The issues at stake in Nigeria’s presidential vote, for investors
Ahead of the presidential election on February 25, the business community is hopeful of a market-friendly government.
As Nigerian voters prepare to go to the polls on February 25, international investors are cautiously hopeful that whoever is elected as the next president of Africa’s largest economy will be more market-friendly than the current government.
As of November, Nigeria was ranked 131 out of 190 economies on the World Bank’s Ease of Doing Business index.
While there are also parliamentary elections this month, the focus is on the presidency. With incumbent Muhammadu Buhari not on the ballot, the main contenders are ruling party veteran Bola Tinubu, former Vice President Atiku Abubakar and third party candidate Peter Obi. A fourth candidate, Rabiu Kwankwaso, is seen as a wild card in the race.
What are the main issues for investors?
Problems that worry investors include multiple exchange rates, widespread insecurity and low oil production due to massive crude theft. Another focus is soaring fuel subsidy costs that devour government revenues and drive up debt.
Reform of the foreign exchange market is the number one concern for international equity investors, said Steve Pollicino of the US brokerage Auerbach Grayson, adding that uncertainty over how long it takes to get money out of Nigeria is a big deterrent.
“No investor’s going to want to buy into a market where you can’t sell stock and get your money out,” he said.
Foreign investors held 16 percent of shares on Nigeria’s stock exchange last year, down sharply from 58 percent in 2014, Nigerian Exchange Group data showed.
Removing petrol subsidies, which cost $10bn in 2022, is also key but a “hard sell”, said Babatunde Ojo, emerging markets equities portfolio manager at Harding Loevner.
“This is the short-term pain you have to take in a long-term game,” he said.
Strong and clear regulation is important for international oil and gas companies, which are pivoting to cleaner gas, said Amaka Anku, head of Eurasia Group’s Africa practice.
Nigeria’s ratio of debt to its gross domestic product is low compared with countries with similar credit ratings. However, its debt servicing burden is among the highest globally, according to the credit ratings agency Fitch. In 2022, the federal government spent 96.3 percent of its revenues paying interest, the IMF said recently.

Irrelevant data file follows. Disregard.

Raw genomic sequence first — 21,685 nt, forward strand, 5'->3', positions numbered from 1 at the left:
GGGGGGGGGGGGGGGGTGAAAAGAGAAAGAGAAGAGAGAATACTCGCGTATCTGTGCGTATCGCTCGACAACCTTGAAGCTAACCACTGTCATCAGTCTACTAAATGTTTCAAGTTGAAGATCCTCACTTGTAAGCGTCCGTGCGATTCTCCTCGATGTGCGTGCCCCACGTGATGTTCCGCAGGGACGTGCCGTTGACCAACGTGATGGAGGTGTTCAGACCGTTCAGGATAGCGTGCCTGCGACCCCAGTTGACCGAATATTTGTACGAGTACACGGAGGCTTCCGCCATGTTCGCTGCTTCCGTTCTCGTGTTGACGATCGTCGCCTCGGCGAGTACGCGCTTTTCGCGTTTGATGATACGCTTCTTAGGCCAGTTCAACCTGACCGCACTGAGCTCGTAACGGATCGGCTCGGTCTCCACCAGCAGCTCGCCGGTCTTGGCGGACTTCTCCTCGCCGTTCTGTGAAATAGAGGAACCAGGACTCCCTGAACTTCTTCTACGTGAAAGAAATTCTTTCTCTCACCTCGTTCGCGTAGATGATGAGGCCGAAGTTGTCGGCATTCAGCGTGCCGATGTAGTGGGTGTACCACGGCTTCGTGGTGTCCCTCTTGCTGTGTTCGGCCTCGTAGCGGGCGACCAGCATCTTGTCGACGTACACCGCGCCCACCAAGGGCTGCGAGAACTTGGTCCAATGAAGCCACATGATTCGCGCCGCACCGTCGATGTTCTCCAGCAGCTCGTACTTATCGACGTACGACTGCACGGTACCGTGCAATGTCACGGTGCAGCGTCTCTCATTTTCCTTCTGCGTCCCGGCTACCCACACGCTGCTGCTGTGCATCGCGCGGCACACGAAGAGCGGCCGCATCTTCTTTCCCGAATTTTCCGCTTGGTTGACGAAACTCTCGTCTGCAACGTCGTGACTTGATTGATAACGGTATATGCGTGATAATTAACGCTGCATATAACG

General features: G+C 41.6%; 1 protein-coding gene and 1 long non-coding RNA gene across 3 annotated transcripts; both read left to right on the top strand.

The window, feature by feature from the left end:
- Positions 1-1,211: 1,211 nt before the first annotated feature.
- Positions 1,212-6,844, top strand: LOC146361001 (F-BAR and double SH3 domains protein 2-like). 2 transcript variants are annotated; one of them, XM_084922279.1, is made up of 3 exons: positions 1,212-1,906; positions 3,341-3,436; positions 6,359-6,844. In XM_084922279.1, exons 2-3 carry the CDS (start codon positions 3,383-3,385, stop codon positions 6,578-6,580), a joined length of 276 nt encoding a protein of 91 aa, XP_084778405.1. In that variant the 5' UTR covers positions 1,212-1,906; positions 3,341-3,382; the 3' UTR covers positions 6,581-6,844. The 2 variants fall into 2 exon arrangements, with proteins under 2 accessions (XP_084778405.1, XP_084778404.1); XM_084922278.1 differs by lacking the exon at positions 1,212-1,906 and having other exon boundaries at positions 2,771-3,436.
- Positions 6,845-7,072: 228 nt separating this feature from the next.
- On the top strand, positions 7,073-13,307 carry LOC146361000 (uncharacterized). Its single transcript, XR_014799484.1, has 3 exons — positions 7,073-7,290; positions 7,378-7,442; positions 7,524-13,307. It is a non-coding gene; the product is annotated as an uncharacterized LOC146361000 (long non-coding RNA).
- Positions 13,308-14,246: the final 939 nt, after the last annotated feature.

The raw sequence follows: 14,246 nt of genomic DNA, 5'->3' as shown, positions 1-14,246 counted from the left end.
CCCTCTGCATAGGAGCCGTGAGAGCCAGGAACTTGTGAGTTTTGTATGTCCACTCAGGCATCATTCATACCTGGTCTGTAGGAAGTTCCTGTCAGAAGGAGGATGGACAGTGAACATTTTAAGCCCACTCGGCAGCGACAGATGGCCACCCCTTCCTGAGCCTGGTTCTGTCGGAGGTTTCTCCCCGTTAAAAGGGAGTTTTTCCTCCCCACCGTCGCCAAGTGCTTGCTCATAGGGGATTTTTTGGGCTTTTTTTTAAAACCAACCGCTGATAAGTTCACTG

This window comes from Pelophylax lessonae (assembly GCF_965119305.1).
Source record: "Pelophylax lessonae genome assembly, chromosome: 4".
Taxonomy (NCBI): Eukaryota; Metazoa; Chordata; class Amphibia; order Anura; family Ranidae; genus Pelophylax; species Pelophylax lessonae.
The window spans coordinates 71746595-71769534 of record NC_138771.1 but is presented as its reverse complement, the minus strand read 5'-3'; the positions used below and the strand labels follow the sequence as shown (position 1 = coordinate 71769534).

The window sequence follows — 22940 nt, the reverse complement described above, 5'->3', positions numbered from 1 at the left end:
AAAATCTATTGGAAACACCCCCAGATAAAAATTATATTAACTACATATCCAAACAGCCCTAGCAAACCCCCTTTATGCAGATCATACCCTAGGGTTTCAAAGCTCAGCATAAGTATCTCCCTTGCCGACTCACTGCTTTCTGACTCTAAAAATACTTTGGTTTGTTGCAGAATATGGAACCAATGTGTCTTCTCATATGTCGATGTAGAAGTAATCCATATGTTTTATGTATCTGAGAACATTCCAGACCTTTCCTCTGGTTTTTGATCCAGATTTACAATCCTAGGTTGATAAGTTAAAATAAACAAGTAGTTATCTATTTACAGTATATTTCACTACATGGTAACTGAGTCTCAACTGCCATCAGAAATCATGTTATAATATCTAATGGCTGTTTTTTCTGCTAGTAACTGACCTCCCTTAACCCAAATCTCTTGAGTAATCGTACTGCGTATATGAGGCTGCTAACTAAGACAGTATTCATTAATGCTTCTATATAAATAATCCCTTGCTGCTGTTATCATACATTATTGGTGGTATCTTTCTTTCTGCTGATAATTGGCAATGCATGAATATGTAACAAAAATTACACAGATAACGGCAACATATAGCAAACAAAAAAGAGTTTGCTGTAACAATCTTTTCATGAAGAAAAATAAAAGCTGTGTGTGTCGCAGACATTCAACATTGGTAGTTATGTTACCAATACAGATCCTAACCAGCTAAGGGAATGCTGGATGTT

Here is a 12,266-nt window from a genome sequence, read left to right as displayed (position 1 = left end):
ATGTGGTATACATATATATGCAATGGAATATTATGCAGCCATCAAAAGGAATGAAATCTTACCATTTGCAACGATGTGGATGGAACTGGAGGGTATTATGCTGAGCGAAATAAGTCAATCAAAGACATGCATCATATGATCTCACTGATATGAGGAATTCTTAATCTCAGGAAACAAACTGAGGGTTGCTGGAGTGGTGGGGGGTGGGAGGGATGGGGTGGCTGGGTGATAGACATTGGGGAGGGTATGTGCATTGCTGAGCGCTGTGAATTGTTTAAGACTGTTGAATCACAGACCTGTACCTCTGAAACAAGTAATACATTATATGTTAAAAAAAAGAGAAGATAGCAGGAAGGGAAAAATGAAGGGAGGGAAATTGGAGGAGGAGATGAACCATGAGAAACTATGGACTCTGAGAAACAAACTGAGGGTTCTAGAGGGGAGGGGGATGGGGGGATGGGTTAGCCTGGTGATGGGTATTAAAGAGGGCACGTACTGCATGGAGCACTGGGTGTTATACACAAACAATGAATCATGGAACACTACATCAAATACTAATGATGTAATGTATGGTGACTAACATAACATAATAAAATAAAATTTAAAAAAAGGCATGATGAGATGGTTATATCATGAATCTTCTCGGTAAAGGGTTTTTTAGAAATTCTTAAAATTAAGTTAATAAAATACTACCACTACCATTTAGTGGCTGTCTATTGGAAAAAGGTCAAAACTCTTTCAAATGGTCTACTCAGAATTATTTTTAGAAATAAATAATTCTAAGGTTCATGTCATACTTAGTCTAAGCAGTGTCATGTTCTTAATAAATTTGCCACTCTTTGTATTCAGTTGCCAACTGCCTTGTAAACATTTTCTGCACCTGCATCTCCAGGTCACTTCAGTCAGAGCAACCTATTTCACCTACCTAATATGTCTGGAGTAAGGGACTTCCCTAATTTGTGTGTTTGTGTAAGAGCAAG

Abubakar plans to seek “debt forgiveness”, while Obi has said creditors will be “engaged for debt restructuring and possible cancellation /forgiveness”.
“I believe that he used that word in a very liberal sense that is not the same sense that the markets give to that word,” Carlos de Sousa, an emerging market debt portfolio manager at Vontobel, said of Obi’s use of the word “restructuring”.
“If the question is, ‘Is Nigeria’s debt sustainable today?’ Absolutely, yes, nobody has any doubt about that. Is it on a sustainable path? No, it is not,” de Sousa said.
The next president will need to ramp up government revenues from a very low base to make debt manageable and provide citizens with services, de Sousa said, noting that none of the top candidates had pledged to raise taxes.
Many investors, however, were cautiously optimistic that Nigeria would see improvements, whoever wins on February 25.
“President Buhari has set such a low bar,” de Sousa said. “It’s really not difficult to do things better.”
Do investors have a preferred candidate?
Few investors expressed a strong preference for who wins. All three main candidates propose variations of similar policies – currency exchange reform, fuel subsidy removal or phase-out, and boosting the economy.
A peaceful election is key for Nigeria, which has suffered election-related violence in recent decades.
If Tinubu emerges as the winner, there would likely be “a smoother transition”, said Joe Delvaux, a portfolio manager at Amundi, which holds Nigerian sovereign bonds.
A victory for Abubakar would probably mean more uncertainty as power shifts, Delvaux said. Many analysts see Abubakar as more pro-business.
“If you have a candidate like Peter Obi coming in, the challenge will be that [the] machinery isn’t there,” Delvaux said. “So I cannot judge what capacity will be there on implementation.”